Sudan's new govt sworn in
The members of the new transitional government, which was announced on Tuesday, took the constitutional oath yesterday at the Republican Palace in front of President of the Sovereignty Council Lt Gen Abdelfattah El Burhan, Prime Minister Abdallah Hamdok, and other political figures.
After being sworn in, PM Hamdok addressed the new government and said that this second cabinet of the post-revolution period was formed during a time of great complexity, with many economic and security challenges.
Hamdok also called the formation of the new government “a possibility to agree on a programme that focuses on addressing the country’s basic issues”. He said that the new government will offer a broad political alliance with the ability to “save Sudan and lay the basic building blocks to provide stability and avoid the country from collapsing into chaos".
El Burhan also addressed the new government and said that “the train of the Sudanese revolution continues and will not stop”. He stressed that the government changes were guided by the will of the Sudanese people.
He called upon ministers to understand the people’s problems and work to address them.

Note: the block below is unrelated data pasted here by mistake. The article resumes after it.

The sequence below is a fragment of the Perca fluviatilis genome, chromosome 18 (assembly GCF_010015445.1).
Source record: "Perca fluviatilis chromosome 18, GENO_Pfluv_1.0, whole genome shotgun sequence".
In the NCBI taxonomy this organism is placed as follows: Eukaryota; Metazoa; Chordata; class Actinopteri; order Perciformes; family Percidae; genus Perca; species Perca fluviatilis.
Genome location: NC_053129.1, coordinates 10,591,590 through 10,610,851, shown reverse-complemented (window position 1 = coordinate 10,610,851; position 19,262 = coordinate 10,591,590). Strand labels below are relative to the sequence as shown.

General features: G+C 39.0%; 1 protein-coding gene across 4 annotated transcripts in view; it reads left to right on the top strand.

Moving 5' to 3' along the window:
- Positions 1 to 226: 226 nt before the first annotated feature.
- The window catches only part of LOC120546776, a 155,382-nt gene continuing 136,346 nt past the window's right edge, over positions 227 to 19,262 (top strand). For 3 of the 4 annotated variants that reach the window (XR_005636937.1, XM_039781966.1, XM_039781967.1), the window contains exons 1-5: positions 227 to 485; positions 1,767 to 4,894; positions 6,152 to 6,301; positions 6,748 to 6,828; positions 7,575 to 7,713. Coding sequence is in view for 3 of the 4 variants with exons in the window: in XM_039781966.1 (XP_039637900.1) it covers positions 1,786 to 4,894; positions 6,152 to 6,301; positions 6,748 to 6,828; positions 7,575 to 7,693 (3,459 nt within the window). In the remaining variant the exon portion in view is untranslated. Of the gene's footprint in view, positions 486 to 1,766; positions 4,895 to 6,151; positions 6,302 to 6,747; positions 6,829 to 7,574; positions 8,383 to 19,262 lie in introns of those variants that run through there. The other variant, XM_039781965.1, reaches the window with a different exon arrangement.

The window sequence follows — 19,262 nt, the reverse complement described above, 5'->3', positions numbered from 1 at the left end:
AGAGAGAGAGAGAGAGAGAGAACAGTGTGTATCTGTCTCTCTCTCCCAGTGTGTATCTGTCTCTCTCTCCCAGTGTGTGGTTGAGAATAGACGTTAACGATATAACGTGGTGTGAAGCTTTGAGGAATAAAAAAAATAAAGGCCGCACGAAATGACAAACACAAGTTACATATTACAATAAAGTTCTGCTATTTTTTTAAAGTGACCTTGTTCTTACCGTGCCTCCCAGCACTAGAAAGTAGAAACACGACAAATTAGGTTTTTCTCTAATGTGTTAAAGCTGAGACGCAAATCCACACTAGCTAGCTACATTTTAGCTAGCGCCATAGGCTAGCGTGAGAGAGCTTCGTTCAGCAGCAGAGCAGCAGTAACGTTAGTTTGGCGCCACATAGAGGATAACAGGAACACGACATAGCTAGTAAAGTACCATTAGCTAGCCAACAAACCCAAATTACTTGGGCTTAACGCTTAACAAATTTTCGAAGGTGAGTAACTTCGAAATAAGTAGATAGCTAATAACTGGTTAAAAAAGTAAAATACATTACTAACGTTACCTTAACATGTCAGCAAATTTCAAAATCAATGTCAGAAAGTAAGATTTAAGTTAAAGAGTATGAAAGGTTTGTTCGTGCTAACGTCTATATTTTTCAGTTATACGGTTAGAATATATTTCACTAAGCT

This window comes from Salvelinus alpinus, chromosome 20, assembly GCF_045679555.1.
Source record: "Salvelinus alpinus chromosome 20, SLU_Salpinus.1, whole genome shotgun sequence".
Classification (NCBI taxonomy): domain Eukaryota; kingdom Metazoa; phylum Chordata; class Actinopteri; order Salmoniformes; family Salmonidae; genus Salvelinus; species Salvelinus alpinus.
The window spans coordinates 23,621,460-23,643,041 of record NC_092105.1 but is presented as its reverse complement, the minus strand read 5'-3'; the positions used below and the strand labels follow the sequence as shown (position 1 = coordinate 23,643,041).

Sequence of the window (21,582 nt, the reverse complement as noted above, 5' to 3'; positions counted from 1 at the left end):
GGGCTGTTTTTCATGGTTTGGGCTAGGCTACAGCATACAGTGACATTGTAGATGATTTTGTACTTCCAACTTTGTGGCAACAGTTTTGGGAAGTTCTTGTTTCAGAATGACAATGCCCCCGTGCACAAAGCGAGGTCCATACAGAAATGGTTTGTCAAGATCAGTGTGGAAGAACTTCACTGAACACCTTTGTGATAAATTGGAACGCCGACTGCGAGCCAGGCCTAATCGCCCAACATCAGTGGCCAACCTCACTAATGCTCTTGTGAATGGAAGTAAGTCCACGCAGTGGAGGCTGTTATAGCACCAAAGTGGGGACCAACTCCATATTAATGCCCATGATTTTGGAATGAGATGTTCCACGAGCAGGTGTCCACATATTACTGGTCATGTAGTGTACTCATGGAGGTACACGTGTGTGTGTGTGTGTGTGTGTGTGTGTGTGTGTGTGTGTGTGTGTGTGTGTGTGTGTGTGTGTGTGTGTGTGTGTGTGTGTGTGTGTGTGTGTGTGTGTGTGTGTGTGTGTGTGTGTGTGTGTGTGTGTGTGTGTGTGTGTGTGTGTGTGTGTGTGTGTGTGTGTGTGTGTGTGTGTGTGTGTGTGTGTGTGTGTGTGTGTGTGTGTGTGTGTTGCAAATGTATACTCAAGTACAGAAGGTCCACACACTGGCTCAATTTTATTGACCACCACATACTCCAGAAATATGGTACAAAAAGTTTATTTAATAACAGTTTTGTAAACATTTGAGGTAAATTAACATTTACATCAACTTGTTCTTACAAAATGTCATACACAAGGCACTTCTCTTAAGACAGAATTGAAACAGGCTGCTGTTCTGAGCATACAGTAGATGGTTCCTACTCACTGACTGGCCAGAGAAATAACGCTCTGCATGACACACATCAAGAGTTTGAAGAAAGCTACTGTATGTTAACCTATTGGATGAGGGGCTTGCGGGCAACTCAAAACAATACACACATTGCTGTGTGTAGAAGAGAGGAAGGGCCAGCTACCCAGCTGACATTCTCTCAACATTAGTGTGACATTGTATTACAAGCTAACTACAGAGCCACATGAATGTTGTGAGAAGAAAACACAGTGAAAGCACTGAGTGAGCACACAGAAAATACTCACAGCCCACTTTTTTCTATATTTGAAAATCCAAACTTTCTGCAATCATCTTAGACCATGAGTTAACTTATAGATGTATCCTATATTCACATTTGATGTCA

He further called upon them to pledge to collaborate with all the state agencies that will be included in the Legislative Council to ensure the continuation of the democratic transition.
He said that “the people want to see that we serve them because this government was formed due to their desire for change and we must not let them down in achieving their hopes and aspirations”. He pointed out that the previous government made every effort to do so but faced many dilemmas and challenges.
Khaled Omar Yousef, the new President of the Council of Ministers and former Deputy Head of the Sudanese Congress Party (SCP), said that the new cabinet is “one of the fruits of the Juba Peace Agreement”. He said that there were five priorities that the new government will work on. These include raising the living standards, economic reform, security and military reform, achieving justice, and issues related to the democratic transition and further implementation of the Juba Peace Agreement.
The Sudanese Professionals Association (SPA) called on the new government to proceed with the restructuring of the security and military sector, something that had been neglected under the last government. They further stressed the need to confirm the authority of the state and its executive institutions over public funds and the need to achieve the required administrative reform.
The SPA also spoke about the need to complete the implementation of the Constitutional Document and the Juba Peace Agreement and the need to improve the economic situation.
The formation of a new government provides more agency to the rebel parties that signed the Juba Peace Agreement. The Forces for Freedom and Chance (FFC), for example, presented a list for 17 ministerial positions earlier this month.
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